But for those of us who delved deeply into the problem, it didn't takelong to realize that spam was not merely an isolated or simple problem,but rather a symptom of some fundamental inadequacies at the heart ofemail.

We recognized that the spam problem was not completely insoluble, but weunderstood that real solutions required changes that were so unbelievablycomplicated that only those with a deep understanding of email's innerworkings could even begin to unravel the problems.

I'm embarrassed to say that we did such a good job in driving home themessage that spam is more complex than people realize, some began tothink it impossible to handle.

Indeed, the near impossibility of the solution has become so deeplyengrained in conventional wisdom that, as the scope of the problem hasgrown, solutions that are now becoming practical are still beingdismissed as unworkable.

Unfortunately, the gospel of spam's complexity is now making it difficultfor many to accept that real solutions might be possible.

After several years of watching the anti-spam technology market evolve,the vibe in 2005 was one of acquiescence. Like death and taxes, the bestand brightest have just resigned themselves to the idea that spam is anunavoidable fact of life. Nobody has a cure, of course, becauseconventional wisdom tells us that the best we can hope for is to managespam as a chronic disease.

That acceptance has made for a profitable market in anti-spamtechnologies. Major technology firms have continued to scoop up any ideathat promises to make the life of IT managers even a tiny bit better.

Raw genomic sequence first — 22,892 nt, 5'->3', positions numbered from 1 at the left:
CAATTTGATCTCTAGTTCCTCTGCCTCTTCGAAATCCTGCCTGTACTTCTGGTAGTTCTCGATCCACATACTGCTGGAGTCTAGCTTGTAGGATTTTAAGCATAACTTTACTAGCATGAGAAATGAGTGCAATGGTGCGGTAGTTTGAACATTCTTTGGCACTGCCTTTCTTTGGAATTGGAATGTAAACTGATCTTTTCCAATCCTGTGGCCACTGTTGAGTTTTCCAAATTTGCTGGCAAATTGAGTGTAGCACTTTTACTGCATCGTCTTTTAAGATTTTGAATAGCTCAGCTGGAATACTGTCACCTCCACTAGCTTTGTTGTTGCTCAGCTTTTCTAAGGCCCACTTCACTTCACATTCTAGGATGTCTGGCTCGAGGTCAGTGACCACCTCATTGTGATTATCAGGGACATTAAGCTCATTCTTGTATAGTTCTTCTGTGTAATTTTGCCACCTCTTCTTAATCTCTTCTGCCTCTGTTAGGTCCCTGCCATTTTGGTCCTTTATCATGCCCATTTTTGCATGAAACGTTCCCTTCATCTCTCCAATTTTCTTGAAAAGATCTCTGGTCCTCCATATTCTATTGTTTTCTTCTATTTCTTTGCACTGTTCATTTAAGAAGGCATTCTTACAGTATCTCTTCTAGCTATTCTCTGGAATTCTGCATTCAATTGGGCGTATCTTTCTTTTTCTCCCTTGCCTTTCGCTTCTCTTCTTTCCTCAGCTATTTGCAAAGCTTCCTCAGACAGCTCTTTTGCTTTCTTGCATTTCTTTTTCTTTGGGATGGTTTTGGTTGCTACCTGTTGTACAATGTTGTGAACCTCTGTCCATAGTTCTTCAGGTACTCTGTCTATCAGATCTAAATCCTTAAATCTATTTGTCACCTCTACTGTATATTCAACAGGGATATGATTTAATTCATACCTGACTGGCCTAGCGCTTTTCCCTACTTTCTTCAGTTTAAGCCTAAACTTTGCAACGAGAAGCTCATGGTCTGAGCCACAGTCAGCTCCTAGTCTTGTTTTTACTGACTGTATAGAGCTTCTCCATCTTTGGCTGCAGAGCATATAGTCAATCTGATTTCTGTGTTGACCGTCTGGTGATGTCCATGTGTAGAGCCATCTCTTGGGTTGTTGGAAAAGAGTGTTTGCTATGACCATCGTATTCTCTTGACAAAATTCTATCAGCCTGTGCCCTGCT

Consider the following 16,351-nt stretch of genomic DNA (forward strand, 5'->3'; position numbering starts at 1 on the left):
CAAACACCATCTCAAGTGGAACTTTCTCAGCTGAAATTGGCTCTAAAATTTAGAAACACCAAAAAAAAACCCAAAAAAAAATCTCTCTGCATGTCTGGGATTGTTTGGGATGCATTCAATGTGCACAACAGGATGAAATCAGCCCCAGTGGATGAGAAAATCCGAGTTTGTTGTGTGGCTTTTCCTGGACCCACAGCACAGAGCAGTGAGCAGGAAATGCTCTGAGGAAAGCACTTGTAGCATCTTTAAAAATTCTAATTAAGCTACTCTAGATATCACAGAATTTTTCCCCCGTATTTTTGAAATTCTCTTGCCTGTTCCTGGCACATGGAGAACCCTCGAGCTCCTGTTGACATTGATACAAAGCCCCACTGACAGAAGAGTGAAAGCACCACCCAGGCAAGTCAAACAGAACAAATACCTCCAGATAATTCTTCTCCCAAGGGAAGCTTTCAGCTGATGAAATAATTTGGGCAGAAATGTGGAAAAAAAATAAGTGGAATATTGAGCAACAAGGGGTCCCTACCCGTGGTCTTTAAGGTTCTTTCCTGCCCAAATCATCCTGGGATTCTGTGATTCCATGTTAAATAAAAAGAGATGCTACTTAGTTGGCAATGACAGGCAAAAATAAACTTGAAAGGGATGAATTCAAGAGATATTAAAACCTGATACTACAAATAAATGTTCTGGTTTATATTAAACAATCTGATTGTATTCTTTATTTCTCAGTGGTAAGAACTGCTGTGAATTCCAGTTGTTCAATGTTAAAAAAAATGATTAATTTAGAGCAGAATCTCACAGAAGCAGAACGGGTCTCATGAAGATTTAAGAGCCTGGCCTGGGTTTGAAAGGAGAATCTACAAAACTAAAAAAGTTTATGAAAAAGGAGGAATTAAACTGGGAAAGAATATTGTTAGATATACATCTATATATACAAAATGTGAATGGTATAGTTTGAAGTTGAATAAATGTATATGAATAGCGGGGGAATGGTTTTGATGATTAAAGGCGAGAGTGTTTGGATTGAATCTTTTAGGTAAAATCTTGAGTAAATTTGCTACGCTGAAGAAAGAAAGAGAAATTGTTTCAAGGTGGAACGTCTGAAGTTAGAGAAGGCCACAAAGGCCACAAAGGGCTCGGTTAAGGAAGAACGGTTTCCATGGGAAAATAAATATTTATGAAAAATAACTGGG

No Simple Fixes, but Fixes

The continuing irony is that as the market has continued to invest in theintractability of the spam problem, some very promising spam curesproposed over the last couple of years have gotten no traction at all.

The solution to spam is no mystery. It boils down to addingauthentication and accountability to email. The technologies andtechniques for doing so have been built, tested, deployed, and verifiedto work quite well.

As predicted, the solutions are not simple fixes. They requiresubstantial changes to how email works today. But as the scale of theproblem continues to grow, the scale of what is an acceptable solutionalso has grown.

In recognizing that today's conventional wisdom about spam is hobblingefforts to reach a solution, I accept my own portion of the blame. Overthe last several years, I have helped draft too many business plans builton the premise that as long as there is no cure, you can build asuccessful business addressing the symptoms.

It's a lot like a poster I have in my office from Despair.com. In asatirical twist on those cheesy motivational posters that adorn manycorporate lunch rooms, the poster in my office reads, ''If you're not apart of the solution, there's good money to be made in prolonging theproblem.''

Unfortunately, too many of the key decision makers who are in a positionto drive the roll-out of today's most promising spam solutions are tooheavily invested in the status quo. Conventional wisdom tells them thatthere is no cure, and these people didn't get to positions of power bybucking conventional wisdom.

As we begin 2006 eating our daily ration of spam, the challenge for ourindustry's leaders is to reject today's miasma and accept the new wisdom:Spam really can be ended if we only have the collective will to do it.